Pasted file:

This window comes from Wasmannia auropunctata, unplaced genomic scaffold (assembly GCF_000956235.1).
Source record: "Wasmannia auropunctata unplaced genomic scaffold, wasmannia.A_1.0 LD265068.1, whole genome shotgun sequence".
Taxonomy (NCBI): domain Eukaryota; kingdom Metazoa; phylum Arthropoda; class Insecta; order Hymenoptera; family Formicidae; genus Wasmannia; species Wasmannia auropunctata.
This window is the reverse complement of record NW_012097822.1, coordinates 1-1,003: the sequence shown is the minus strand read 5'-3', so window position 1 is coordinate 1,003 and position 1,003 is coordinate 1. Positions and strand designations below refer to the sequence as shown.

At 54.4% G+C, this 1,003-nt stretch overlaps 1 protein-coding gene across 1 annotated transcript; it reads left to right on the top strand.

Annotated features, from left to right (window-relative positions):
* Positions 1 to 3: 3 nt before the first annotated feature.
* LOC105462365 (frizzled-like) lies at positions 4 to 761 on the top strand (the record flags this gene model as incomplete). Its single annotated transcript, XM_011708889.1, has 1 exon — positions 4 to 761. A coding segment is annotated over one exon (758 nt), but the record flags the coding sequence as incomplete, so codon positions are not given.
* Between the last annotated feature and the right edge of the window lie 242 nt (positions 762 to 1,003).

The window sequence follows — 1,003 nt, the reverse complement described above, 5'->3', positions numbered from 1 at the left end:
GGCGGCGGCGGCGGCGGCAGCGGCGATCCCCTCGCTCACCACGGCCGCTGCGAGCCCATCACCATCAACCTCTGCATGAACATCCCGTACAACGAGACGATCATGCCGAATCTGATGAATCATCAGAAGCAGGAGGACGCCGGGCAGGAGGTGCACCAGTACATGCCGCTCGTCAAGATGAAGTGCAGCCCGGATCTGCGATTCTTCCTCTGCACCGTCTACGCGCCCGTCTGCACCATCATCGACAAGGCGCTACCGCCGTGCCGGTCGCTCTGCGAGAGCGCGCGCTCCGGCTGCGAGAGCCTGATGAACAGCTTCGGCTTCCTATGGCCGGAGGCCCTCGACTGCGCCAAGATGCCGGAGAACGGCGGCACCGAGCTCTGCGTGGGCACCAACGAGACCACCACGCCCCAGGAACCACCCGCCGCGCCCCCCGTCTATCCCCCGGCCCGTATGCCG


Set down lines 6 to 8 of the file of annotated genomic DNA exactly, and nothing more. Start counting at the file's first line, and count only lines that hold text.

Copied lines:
Annotated features, from left to right (window-relative positions):
* Positions 1 to 3: 3 nt before the first annotated feature.
* LOC105462365 (frizzled-like) lies at positions 4 to 761 on the top strand (the record flags this gene model as incomplete). Its single annotated transcript, XM_011708889.1, has 1 exon — positions 4 to 761. A coding segment is annotated over one exon (758 nt), but the record flags the coding sequence as incomplete, so codon positions are not given.